Speaking of… If we didn’t decide to recycle the card right away, then how long are we supposed to keep cards before recycling them? (This is another honest, genuine question. In fact, all of the questions in this post are.) When recycling cards, is it “normal” to feel a pang of guilt when putting the card into the bin? (How do neurotypical people approach this issue? How do the rest of us (other fellow Aspie/autistic people) approach it?)
Sending Christmas Cards:
Now there’s a can of worms, and it’s labeled very simply, with two innocent-looking words that pack a punch when realized: Executive Function.
Executive Function is this neat little broad sampler platter of skills that includes planning, critical-thinking, decision-making, higher reasoning, sequencing activities, carrying out complex tasks…. you see where I’m going with this. My brain’s operating system is definitely missing this app suite. As in, not happening. I can think critically and reason highly, but that’s the extent of my skillz.
What does this have to do with sending Christmas cards? Oh, just about everything. “Normal” people don’t (seem to) have to put nearly as much energy into the yearly Christmas Card Project as I do (I’m sure this probably holds true for many other people on the Asperger’s/autism spectrum, but since I’m dabbling in some semi-un-PC humor and vibe, I’ll restrict my speech to speaking for myself only). Therefore, writing Christmas cards every year doesn’t look to be as big a deal for other people. In fact, some of them seem to enjoy it.
But sending a Christmas card is tougher for me. Indeed, it involves the same trips to the store to buy them, the same hand-muscles to write them, the same amount of time, the same mileage traveled to the post office, etc. It’s not a numbers game; it’s games called “Outside of My Routine” and often (especially at this time of year) “Ran Out of Spoons Too Early in the Day”.
Going to the store to buy cards? Ha–I hardly ever make those trips to stores. Even on the rare occasion that I accompany my partner into a grocery store, it often doesn’t dawn on me to buy cards–even if that store has them (which many don’t, these days; and if the grocery store doesn’t have them, well hell–where does one get Christmas cards? Or any kind of cards? Shite!)
On the off-chance that I’m lucky enough to stumble across Christmas cards….how many will I need? How many come in a box? If I can answer those two questions, I’m golden; I’m decent at math. But…being able to answer those two questions is the key ingredient to that step. A step that is also way outside my routine.
If the gods are smiling on me (wait–is it blasphemous to say “gods” (plural) when talking about Christmas (a Christian, one-god holiday)?), then I might’ve been able to pick up a couple boxes of cards–with any luck, I didn’t forget a whole section of my address book and with more luck, I’ll actually be able to locate said address book when it comes time to address these things–then I’ll get them home and…
…and they might sit in their plastic shopping bag, in their boxes, on my couch for a couple weeks. Because taking them out of their bag and boxes is not in my routine, either. I’ll walk by, see them sitting on the couch, and think “oh yeah….gotta do Christmas cards one of these days”. You’d be surprised at how fast a bunch of “one of these days”s goes! Before I know it, several weeks have flown by. With any luck (have I run out of luck yet, or is there still some left?), I’ll have had the presence of mind when buying the cards to choose a design that is nondescript and versatile enough to maybe convert them to “New Years cards” instead.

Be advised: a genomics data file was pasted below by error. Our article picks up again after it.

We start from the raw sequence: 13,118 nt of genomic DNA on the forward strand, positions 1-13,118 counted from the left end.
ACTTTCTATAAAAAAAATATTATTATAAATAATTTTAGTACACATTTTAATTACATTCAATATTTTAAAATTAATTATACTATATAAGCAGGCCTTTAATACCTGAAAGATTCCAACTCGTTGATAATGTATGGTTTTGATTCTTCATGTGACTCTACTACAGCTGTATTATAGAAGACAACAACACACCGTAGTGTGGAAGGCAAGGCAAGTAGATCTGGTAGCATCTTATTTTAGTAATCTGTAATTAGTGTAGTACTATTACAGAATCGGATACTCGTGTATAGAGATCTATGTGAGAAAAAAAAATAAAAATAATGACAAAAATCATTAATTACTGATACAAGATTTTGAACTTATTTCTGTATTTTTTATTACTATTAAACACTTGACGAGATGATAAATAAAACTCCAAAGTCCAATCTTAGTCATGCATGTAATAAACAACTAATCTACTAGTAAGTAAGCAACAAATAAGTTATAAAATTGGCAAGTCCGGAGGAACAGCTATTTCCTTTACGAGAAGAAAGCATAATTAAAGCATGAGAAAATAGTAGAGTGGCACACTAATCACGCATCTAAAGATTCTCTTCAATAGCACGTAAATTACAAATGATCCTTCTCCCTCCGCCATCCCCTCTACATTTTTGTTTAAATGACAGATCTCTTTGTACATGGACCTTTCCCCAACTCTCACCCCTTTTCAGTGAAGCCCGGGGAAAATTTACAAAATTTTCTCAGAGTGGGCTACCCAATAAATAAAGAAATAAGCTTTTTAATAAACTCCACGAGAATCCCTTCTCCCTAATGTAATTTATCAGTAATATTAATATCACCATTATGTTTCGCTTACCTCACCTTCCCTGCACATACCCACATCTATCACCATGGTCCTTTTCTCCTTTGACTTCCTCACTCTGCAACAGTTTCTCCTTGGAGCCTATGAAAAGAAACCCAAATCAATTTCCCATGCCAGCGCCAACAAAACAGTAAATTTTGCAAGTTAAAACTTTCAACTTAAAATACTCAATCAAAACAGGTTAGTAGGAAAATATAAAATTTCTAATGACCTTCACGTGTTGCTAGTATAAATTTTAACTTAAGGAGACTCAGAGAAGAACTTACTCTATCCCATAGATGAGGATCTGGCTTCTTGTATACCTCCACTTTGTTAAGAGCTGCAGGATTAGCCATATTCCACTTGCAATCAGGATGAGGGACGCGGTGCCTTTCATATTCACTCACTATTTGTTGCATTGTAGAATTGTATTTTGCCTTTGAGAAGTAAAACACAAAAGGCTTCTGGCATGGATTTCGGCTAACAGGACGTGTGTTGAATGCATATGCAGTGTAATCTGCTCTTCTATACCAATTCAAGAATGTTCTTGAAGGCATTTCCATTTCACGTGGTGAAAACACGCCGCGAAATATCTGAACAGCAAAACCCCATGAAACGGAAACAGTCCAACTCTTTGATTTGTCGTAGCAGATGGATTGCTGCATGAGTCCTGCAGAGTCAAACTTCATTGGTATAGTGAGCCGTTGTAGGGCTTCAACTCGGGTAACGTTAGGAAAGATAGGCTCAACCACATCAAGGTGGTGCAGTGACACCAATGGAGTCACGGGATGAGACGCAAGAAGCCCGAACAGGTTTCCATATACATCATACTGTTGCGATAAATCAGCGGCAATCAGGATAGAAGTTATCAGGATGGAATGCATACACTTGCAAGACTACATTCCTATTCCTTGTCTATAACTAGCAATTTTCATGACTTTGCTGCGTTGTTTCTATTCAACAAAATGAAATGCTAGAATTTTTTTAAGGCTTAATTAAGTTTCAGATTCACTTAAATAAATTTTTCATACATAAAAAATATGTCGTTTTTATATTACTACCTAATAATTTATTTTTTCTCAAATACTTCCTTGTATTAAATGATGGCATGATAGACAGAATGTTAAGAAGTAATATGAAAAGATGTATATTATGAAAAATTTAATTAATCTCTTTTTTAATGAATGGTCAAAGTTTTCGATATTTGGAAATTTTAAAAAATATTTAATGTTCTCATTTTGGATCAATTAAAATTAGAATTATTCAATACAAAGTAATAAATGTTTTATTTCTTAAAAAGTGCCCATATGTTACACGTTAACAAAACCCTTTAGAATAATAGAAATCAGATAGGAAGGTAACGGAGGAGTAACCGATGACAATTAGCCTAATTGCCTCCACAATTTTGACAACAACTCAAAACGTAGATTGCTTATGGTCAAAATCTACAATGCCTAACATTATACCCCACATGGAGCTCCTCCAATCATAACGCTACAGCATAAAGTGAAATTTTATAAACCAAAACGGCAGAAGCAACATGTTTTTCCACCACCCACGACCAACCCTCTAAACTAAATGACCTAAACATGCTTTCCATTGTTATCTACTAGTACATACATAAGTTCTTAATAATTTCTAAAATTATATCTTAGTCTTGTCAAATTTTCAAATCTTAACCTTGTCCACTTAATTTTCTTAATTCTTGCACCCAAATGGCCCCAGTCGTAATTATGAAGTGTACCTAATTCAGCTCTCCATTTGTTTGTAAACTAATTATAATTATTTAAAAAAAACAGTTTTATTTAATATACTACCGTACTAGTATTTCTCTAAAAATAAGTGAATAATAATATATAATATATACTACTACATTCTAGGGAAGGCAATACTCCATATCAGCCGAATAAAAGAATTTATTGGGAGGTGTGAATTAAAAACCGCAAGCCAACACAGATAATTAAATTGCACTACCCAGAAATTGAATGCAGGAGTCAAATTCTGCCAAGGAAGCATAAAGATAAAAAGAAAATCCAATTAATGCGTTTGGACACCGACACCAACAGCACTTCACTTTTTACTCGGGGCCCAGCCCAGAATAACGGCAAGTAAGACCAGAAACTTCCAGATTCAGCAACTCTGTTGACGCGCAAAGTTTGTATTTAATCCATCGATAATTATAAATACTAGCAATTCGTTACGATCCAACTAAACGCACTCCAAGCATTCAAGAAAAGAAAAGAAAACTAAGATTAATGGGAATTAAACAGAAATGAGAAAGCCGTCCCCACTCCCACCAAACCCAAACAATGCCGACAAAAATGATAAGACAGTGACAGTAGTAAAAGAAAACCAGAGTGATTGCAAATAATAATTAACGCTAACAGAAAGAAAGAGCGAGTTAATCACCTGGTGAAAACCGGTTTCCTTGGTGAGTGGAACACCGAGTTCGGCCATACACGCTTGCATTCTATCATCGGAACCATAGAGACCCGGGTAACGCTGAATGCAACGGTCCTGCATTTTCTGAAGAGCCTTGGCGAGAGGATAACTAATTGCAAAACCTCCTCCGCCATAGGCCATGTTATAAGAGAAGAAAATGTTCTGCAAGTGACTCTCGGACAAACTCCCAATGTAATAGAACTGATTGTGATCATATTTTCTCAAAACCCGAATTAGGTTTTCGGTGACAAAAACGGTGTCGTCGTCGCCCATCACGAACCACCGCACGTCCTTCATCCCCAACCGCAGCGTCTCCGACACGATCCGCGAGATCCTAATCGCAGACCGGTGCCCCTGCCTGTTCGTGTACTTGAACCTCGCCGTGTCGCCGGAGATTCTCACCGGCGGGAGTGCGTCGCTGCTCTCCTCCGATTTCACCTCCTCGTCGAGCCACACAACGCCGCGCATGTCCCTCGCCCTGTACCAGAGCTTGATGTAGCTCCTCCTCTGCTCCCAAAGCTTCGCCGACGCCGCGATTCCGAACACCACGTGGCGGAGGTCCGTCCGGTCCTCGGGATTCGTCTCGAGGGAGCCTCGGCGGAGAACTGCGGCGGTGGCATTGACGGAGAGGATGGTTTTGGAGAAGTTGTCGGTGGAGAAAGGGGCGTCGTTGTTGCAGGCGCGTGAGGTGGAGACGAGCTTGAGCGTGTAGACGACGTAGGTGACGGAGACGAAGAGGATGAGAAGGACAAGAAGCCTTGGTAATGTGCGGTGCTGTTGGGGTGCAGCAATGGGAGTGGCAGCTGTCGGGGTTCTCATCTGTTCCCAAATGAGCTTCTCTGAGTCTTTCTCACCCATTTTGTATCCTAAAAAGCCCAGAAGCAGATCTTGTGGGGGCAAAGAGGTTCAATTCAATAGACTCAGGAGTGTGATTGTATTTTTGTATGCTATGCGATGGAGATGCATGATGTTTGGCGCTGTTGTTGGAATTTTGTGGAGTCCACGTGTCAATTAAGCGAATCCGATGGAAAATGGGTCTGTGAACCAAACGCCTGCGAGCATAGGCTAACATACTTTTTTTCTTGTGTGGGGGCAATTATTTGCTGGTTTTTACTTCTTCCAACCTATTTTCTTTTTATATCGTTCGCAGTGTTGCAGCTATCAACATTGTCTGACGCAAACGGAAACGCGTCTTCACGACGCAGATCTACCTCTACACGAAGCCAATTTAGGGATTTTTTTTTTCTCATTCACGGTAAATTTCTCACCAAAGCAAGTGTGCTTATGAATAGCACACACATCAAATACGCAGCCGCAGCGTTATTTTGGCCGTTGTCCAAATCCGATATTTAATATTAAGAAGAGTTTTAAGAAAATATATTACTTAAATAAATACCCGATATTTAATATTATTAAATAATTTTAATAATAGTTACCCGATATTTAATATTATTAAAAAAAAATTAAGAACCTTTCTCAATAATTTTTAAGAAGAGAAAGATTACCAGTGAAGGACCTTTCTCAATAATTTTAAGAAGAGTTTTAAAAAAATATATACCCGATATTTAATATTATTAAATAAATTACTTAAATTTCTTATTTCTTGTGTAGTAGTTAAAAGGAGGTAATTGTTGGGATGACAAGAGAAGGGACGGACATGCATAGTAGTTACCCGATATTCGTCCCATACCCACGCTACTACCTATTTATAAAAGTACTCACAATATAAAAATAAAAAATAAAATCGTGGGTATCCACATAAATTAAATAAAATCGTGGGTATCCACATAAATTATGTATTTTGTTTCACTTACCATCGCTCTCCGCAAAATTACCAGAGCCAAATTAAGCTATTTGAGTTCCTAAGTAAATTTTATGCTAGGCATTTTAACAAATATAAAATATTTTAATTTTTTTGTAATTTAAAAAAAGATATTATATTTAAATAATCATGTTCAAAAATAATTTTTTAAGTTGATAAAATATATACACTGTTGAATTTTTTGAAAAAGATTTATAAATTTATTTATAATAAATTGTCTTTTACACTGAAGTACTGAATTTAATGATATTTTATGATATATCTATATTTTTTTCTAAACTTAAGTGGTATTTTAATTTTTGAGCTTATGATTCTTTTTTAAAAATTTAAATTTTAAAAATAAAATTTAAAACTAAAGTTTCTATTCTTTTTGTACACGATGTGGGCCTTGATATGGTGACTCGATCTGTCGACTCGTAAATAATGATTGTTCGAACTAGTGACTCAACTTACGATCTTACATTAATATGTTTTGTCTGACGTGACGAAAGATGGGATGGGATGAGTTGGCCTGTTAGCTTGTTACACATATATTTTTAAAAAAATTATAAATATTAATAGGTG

Or, if I actually remember to unearth them from their resting place and start writing, then I’m faced with a blank space. Whoa…what do I say? “Merry Christmas”, while short and sweet (not to mention easy), is too generic, too common, and too cheap. I want to say more than that. I’ve already gone through all of this outside-my-routine effort; why “waste” it with a simple “Merry Christmas”, followed by my name? I mean, how boring is that?
As I’m writing out the cards (assuming that all the stars aligned just right and I’ve made it this far, which, like, never happens), then I often get bored writing the same message time after time, so I like to jazz it up a little with some variety, using different messages for different cards. To personalize it a little, you know? But that’s when I start making mistakes, and I’m left with the tacky, unsightly result of having misspelled words or misjudged spacing. Ugh.
Theoretically, if I were to get all the cards written (uncharted territory here), then I realize I need to follow through with my promise to find that mythical address book that I only come across when I’m frantically looking for something else. Should I miraculously be able to find it, I’m probably going to have to skip over half the addresses because they’re probably 15 years out of date. Oh, and then there’s the question of whether or not we have stamps. My partner manages to magically produce whatever it is I ask him for; he always has on hand whatever it is I need, but it’s always invisible to me. Oh, and do we have enough stamps to mail this unusual/uncommon bolus of cards?
If so, then–shit, where’s the closest Post Office location? They closed down the one a mere five miles from our house, and now we have to go chasing all over hell and creation to find our next-nearest one. Except that the evening rush hour is well underway and traffic is at a standstill and people are driving extremely erratically these days. Driving is pure terror and sheer frustration, all mixed together, most of the time. OK, scratch that off the list for today. The cards are (well, would theoretically be) all done–written, addressed, stamped (oh wait–shit–did that envelope glue have gluten in it?? I hear most of them do. Oh man, I’m screwed!!), and (gulp) sealed, and now they are (would be) stacked in a nice, neat pile, ready to go.
Now I just have to remember to put them in my bag. And I have to remember to stop at that faraway Post Office over yonder….
…just as soon as I get that willpower-energy back.
People probably don’t realize that if I were to successfully complete this exercise in Executive Function (on time, no less!), what an effort it took, how far outside of my routine I ventured, the anxiety that caused, the decision-making involved, and the hurdles I scaled just to be able to do this.
And when they receive my spoon-sucking card, I’m guessing they probably won’t agonize over its fate.
It’ll most likely end up in the recycling, with probably at least a bit less thought/guilt than I had put into/felt when recycling theirs!
And that, Ladies and Gentlemen, is why I say a yin-yang-style “that’s awesome!! But bah-humbug” whenever anyone mentions Christmas cards. 🙂 ❤